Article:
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Obit: Johnny Frigo; versatile jazz bassist, violinist; 90

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  • pdqblues
    http://www.signonsandiego.com/uniontrib/20070709/news_1m9frigo.html OBITUARY Johnny Frigo; versatile jazz bassist, violinist; 90 ASSOCIATED PRESS July 9, 2007
    Message 1 of 4 , Jul 10, 2007
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      http://www.signonsandiego.com/uniontrib/20070709/news_1m9frigo.html

      OBITUARY
      Johnny Frigo; versatile jazz bassist, violinist; 90

      ASSOCIATED PRESS

      July 9, 2007

      Versatile jazz bassist, violinist; 90

      Johnny Frigo, a versatile jazz violinist and bassist who toured with
      Jimmy Dorsey and co-wrote the jazz standard "Detour Ahead," has died,
      his son said. He was 90.

      Mr. Frigo died Wednesday at a Chicago hospital after battling cancer
      in recent years, said his son Rick Frigo.

      Mr. Frigo was born on Chicago's South Side and spent much of his
      career playing bass. After playing with the U.S. Coast Guard band at
      Ellis Island during World War II, he toured with clarinetist Jimmy
      Dorsey and his orchestra.

      Around that time, Mr. Frigo wrote "Detour Ahead" with Lou Carter and
      Herb Ellis, a song that became a jazz standard recorded by Billie
      Holiday and Sarah Vaughan, among others.

      He was in his late 60s or early 70s when he turned his attention to
      the violin, appearing twice on "The Tonight Show Starring Johnny Carson."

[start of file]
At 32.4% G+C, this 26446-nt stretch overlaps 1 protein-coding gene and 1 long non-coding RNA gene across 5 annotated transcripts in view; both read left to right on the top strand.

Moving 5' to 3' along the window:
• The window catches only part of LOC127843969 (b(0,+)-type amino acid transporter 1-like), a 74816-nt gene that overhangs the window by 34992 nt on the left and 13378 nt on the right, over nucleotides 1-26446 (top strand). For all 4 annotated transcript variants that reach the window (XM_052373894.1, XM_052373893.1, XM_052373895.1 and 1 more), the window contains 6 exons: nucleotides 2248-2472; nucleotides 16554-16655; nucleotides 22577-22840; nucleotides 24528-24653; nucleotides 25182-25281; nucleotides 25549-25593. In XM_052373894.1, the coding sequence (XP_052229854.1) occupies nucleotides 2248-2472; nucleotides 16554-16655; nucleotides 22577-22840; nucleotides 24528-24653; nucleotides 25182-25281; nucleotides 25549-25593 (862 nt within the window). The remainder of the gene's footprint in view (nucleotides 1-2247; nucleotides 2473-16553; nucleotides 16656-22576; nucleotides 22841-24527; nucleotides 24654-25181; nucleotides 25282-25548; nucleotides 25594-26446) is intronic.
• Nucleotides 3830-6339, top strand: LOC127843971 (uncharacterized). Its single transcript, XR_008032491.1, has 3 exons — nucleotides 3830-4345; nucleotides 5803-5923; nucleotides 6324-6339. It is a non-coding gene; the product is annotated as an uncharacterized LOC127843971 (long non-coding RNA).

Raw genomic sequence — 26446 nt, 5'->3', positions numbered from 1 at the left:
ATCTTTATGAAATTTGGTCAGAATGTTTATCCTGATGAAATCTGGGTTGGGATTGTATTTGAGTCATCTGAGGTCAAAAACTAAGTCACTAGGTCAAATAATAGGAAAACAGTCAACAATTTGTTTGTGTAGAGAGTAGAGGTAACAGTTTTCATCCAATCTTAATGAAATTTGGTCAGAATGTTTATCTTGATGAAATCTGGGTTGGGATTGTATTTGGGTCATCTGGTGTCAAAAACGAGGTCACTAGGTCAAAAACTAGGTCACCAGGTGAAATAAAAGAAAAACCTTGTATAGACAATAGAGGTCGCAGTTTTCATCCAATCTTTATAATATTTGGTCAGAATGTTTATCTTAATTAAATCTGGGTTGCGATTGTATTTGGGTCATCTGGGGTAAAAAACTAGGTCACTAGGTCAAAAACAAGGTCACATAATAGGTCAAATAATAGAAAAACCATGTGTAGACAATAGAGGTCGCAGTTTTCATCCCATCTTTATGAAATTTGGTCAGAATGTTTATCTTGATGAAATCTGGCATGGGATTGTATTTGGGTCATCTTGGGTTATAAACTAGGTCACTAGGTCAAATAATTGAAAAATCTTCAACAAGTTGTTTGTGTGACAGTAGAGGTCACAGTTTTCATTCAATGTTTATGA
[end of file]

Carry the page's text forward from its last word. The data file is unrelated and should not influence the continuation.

"Nobody played violin like him," said Rick Frigo. "Chicago's a poorer
      place without him."

      Mr. Frigo was also a poet and artist with a keen sense of humor, his
      son said. When Carson asked him why he'd waited so long to launch his
      jazz violin career, he replied that he didn't want there to be enough
      time for him to become a has-been, his son said.

      In addition to his son, Mr. Frigo is survived by his wife, Brittney
      Brown, and sister, Aurora Bray.

      (c) Copyright 2007 Union-Tribune Publishing Co. • A Copley Newspaper Site
    • Dan Van Landingham
      I ve never heard of him which is odd in that the alto saxophonist,Skeets Herfurt,was a good friend of mine for some ten years from 1982 til his death in April
      Message 2 of 4 , Jul 11, 2007
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        I've never heard of him which is odd in that the alto saxophonist,Skeets Herfurt,was a good friend of mine for some ten years from 1982 'til his death in April of 1992:he died just a month and a half of his eighty-first birthday.The bass player I remember was Jim Taft who was with Jimmy Dorsey in the thirlties.What recordings did Mr.Frigo make?Again,I am not familiar with him as I had records of such jazz violinists as Paul Nero,Joe Venuti of course,Matty Malneck,Stephane Grappelly,Stuff Smith and Eddie South whose records I had on a couple of Victor 78s.
        pdqblues <PDQBlues@...> wrote: http://www.signonsandiego.com/uniontrib/20070709/news_1m9frigo.html

        OBITUARY
        Johnny Frigo; versatile jazz bassist, violinist; 90